Throughout, there are works that focus on more than the history or the sociopolitical. All of Candelaria's poems are personal, but there are some that touch on deeply personal subjects that reach the reader -- at least they reached this reader.  Of those, I loved Empire #1: Five and Dime Store 1949, Empire #2: Poet, Empire #3: Marriage, and Empire #4: Mirror. I read and re-read Empire #2 - Poet at least ten times, and I know I'll read it again.

Empire is a book that I recommend highly, not for one read or even two -- take your time, think, savor and enjoy. I'll leave you with an excerpt and one complete poem.


Empire #4: Mirror

The sun's reflection in a bucket of water just before
a sparrow plunges headfirst, its thirst breaking the light into bits

Hephaestus knew this was enough. That we wouldn't like
our noses, those bumps along the chin, thin spear of hair calling us

windows, crevasses along the eyes. Why repeat them?
Did he think upon reflection we wouldn't select?

Excerpt, page 54


The Irises

Their green sepals begin like mouths, forming the word
okay, turning over at the tips to say
yes, then oh yes.
Three deep purple petals smoldering give way
to three more giving way.
Fire breaks through as a seam in the center.
These are messengers remembering that to speak
is to bloom and to bloom
is to sing and sing and sing.

About the Author: Xochiquetzal Candelaria shares her first name with the Aztec goddess of love. She was raised in San Juan Bautista, California and holds degrees from UC Berkeley and New York University and is a tenured faculty member at San Francisco City College. Her work has appeared in The Nation, New England Review, Gulf Coast, Seneca Review and other magazines, as well as the online journal, Solo Ella. She was the winner of the 2006 Dorothy Sargent Rosenberg Poetry Prize, the Louisiana Literature Prize for Poetry, and the Gulf Coast Poetry Prize. In 2009, Candelaria received an individual literature fellowship from the National Endowment for the Arts.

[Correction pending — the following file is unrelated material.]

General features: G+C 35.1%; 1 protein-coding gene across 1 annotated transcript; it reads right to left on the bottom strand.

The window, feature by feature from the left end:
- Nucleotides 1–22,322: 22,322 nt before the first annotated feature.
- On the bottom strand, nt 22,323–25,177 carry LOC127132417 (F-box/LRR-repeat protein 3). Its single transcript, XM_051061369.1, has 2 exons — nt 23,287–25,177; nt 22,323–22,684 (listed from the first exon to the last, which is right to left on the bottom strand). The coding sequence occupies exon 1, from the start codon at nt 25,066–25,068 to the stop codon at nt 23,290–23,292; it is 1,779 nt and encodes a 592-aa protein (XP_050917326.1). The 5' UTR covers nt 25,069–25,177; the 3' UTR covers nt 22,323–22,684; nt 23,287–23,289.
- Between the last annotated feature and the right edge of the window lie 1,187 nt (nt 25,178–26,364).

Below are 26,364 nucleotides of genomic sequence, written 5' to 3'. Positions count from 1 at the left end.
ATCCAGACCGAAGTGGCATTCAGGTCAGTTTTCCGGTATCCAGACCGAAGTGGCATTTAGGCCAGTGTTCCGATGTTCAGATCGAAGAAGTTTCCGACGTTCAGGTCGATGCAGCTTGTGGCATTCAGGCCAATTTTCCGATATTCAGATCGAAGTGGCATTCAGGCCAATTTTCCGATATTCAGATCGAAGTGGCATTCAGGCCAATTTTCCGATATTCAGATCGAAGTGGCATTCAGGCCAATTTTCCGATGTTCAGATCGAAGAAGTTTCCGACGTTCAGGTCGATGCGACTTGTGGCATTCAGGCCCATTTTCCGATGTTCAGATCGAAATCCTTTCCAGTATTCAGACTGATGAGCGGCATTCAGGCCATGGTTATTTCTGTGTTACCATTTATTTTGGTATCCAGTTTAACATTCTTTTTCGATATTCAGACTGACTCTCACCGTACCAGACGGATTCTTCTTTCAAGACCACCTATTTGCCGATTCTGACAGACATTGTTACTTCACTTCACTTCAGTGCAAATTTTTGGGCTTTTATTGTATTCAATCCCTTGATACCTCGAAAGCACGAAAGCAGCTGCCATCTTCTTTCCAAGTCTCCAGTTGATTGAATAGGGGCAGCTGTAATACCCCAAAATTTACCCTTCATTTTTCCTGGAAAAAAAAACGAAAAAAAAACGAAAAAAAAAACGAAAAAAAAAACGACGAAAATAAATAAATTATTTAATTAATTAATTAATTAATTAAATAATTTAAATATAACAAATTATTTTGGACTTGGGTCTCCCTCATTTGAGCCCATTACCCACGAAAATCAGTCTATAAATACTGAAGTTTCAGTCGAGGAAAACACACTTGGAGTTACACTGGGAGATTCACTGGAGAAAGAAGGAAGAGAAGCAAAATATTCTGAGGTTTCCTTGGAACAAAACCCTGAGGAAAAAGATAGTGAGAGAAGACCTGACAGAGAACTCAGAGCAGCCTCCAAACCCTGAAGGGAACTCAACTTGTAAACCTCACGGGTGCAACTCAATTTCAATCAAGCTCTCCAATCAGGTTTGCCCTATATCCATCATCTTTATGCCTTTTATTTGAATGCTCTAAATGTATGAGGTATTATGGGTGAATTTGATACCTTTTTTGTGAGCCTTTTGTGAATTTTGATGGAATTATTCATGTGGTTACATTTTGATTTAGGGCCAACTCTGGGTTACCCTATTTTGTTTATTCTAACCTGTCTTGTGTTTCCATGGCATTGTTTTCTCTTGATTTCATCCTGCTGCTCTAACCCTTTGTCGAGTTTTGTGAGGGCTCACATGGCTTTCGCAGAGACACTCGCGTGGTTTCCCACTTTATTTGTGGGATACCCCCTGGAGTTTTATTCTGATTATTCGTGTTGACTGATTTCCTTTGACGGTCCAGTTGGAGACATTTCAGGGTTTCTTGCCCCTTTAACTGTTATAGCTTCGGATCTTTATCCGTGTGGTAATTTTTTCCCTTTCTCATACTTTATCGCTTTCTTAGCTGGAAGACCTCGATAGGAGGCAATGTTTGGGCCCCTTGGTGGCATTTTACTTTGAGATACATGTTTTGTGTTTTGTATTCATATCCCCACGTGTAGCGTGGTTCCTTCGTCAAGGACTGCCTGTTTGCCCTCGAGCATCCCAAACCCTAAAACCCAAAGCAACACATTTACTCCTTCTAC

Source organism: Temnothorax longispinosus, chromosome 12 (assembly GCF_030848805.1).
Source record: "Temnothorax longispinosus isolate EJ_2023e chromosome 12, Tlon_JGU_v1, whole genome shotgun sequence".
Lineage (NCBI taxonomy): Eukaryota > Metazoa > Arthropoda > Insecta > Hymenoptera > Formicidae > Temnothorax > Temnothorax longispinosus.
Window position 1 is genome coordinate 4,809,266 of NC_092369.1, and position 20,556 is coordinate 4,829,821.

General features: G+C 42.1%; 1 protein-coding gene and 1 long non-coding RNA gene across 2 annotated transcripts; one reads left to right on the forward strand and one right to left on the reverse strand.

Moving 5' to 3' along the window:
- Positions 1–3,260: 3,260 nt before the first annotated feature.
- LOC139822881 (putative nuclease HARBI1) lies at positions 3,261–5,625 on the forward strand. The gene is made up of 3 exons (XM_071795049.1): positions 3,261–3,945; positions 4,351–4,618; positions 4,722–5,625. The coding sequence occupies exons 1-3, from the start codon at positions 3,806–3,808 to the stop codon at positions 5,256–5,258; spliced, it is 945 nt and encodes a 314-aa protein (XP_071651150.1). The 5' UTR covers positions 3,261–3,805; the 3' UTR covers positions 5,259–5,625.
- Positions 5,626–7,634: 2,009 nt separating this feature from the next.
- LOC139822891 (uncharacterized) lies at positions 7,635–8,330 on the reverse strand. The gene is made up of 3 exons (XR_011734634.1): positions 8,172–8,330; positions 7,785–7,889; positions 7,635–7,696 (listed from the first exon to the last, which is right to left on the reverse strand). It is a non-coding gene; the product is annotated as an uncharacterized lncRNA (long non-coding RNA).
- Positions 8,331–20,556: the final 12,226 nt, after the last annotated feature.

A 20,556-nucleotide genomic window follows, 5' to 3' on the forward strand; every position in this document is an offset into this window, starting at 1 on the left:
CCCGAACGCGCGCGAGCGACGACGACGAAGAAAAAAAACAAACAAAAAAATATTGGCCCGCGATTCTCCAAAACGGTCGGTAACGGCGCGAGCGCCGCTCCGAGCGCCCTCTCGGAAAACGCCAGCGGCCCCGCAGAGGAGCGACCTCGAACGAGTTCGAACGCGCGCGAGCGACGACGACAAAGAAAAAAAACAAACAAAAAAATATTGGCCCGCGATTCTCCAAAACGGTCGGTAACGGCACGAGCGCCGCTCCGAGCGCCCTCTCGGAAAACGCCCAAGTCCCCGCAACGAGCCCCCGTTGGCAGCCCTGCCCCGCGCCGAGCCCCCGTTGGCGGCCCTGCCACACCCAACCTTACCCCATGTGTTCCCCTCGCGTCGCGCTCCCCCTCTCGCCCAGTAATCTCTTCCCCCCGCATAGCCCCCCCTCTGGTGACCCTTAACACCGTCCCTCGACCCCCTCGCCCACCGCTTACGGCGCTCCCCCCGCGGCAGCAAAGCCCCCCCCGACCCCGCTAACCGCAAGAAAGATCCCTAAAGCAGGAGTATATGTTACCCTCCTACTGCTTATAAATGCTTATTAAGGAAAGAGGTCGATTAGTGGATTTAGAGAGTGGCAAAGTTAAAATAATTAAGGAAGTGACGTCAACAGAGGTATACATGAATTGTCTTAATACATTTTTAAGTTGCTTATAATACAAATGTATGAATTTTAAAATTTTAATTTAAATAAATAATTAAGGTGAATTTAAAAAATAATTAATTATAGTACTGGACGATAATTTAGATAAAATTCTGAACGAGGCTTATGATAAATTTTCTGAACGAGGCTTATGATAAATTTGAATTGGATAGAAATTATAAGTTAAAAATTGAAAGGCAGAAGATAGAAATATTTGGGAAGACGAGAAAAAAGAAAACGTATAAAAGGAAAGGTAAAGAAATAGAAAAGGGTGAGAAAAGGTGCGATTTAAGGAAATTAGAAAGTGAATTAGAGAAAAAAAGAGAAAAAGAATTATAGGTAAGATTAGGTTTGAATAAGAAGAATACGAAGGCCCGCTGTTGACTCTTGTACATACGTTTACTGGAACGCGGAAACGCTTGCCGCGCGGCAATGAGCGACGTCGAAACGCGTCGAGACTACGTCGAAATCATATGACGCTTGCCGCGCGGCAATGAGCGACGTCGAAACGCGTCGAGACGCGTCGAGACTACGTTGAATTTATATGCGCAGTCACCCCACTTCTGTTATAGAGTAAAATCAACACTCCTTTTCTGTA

Category: Poetry
Series: Camino del Sol - A Latino and Latina Literary Series
Published by/Release Date: The University of Arizona Press - February 24, 2011
Source: The University of Arizona Press
Grade: A

Tuesday, December 14, 2010

Minis: Garcia Marquez, Kresley Cole, Rick Riordan

Today, I have three of my ini-mini, short first impressions for you. These are books that I've read, or attempted to read, but didn't share with you at the time.

In a Latin American port city during colonial times, a young girl named Sierva Maria de Todos los Angeles the only child of the ineffectual Marquis de Casalduero is bitten by a rabid dog. Her father, who has shown no interest in the child, begins a crusade to save her life, eventually committing her to the Convent of Santa Clara when the bishop persuades him that his daughter is possessed by demons. In fact, Sierva Maria has shown no signs of being infected by rabies or by demons; she is simply being punished for being different. Having been raised by the family's slaves, she knows their languages and wears their Santeria necklaces; she is perceived by the effete European Americans around her as "not of this world." Only the priest who has reluctantly accepted the job as her exorcist believes she is neither sick nor possessed but terrified after being inexplicably "interred alive" among the superstitious nuns.